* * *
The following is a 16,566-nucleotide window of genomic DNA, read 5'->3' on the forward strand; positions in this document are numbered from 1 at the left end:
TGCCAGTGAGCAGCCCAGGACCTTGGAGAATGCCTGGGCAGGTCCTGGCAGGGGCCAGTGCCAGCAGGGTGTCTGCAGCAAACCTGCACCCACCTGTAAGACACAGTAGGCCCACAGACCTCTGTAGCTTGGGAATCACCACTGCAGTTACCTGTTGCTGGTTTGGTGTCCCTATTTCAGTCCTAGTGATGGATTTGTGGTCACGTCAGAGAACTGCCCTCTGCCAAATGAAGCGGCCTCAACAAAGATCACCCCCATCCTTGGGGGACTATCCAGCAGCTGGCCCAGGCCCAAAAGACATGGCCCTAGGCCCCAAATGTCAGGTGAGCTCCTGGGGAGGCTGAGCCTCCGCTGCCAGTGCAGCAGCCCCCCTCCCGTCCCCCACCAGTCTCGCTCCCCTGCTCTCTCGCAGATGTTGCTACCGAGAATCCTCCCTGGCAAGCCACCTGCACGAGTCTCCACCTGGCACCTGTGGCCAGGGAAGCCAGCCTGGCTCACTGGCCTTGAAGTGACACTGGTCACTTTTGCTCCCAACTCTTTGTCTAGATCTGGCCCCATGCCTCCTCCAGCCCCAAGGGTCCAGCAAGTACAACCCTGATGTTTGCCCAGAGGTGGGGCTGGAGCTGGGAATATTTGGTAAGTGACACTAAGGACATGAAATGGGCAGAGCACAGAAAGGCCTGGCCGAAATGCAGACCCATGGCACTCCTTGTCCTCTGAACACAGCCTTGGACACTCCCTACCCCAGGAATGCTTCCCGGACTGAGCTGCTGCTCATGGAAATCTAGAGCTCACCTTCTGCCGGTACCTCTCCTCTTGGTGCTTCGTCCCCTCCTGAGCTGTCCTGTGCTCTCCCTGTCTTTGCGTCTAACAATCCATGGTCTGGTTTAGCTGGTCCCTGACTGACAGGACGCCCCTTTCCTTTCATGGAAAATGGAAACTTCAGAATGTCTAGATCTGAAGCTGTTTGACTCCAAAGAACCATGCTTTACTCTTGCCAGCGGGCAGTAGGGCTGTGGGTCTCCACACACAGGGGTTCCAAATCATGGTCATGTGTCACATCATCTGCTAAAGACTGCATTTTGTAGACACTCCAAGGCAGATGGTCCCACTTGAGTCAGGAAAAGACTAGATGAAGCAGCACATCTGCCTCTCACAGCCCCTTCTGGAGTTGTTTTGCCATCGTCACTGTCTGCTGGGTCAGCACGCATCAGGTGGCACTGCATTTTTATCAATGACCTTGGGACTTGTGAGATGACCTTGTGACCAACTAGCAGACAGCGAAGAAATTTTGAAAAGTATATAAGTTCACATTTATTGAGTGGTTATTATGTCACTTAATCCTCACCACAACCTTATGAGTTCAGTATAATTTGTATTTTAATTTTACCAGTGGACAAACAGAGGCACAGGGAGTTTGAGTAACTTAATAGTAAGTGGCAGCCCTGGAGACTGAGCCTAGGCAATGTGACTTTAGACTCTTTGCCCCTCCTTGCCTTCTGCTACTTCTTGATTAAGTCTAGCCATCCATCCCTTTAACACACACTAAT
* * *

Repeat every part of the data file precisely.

The following is a 16,566-nucleotide window of genomic DNA, read 5'->3' on the forward strand; positions in this document are numbered from 1 at the left end:
TGCCAGTGAGCAGCCCAGGACCTTGGAGAATGCCTGGGCAGGTCCTGGCAGGGGCCAGTGCCAGCAGGGTGTCTGCAGCAAACCTGCACCCACCTGTAAGACACAGTAGGCCCACAGACCTCTGTAGCTTGGGAATCACCACTGCAGTTACCTGTTGCTGGTTTGGTGTCCCTATTTCAGTCCTAGTGATGGATTTGTGGTCACGTCAGAGAACTGCCCTCTGCCAAATGAAGCGGCCTCAACAAAGATCACCCCCATCCTTGGGGGACTATCCAGCAGCTGGCCCAGGCCCAAAAGACATGGCCCTAGGCCCCAAATGTCAGGTGAGCTCCTGGGGAGGCTGAGCCTCCGCTGCCAGTGCAGCAGCCCCCCTCCCGTCCCCCACCAGTCTCGCTCCCCTGCTCTCTCGCAGATGTTGCTACCGAGAATCCTCCCTGGCAAGCCACCTGCACGAGTCTCCACCTGGCACCTGTGGCCAGGGAAGCCAGCCTGGCTCACTGGCCTTGAAGTGACACTGGTCACTTTTGCTCCCAACTCTTTGTCTAGATCTGGCCCCATGCCTCCTCCAGCCCCAAGGGTCCAGCAAGTACAACCCTGATGTTTGCCCAGAGGTGGGGCTGGAGCTGGGAATATTTGGTAAGTGACACTAAGGACATGAAATGGGCAGAGCACAGAAAGGCCTGGCCGAAATGCAGACCCATGGCACTCCTTGTCCTCTGAACACAGCCTTGGACACTCCCTACCCCAGGAATGCTTCCCGGACTGAGCTGCTGCTCATGGAAATCTAGAGCTCACCTTCTGCCGGTACCTCTCCTCTTGGTGCTTCGTCCCCTCCTGAGCTGTCCTGTGCTCTCCCTGTCTTTGCGTCTAACAATCCATGGTCTGGTTTAGCTGGTCCCTGACTGACAGGACGCCCCTTTCCTTTCATGGAAAATGGAAACTTCAGAATGTCTAGATCTGAAGCTGTTTGACTCCAAAGAACCATGCTTTACTCTTGCCAGCGGGCAGTAGGGCTGTGGGTCTCCACACACAGGGGTTCCAAATCATGGTCATGTGTCACATCATCTGCTAAAGACTGCATTTTGTAGACACTCCAAGGCAGATGGTCCCACTTGAGTCAGGAAAAGACTAGATGAAGCAGCACATCTGCCTCTCACAGCCCCTTCTGGAGTTGTTTTGCCATCGTCACTGTCTGCTGGGTCAGCACGCATCAGGTGGCACTGCATTTTTATCAATGACCTTGGGACTTGTGAGATGACCTTGTGACCAACTAGCAGACAGCGAAGAAATTTTGAAAAGTATATAAGTTCACATTTATTGAGTGGTTATTATGTCACTTAATCCTCACCACAACCTTATGAGTTCAGTATAATTTGTATTTTAATTTTACCAGTGGACAAACAGAGGCACAGGGAGTTTGAGTAACTTAATAGTAAGTGGCAGCCCTGGAGACTGAGCCTAGGCAATGTGACTTTAGACTCTTTGCCCCTCCTTGCCTTCTGCTACTTCTTGATTAAGTCTAGCCATCCATCCCTTTAACACACACTAAT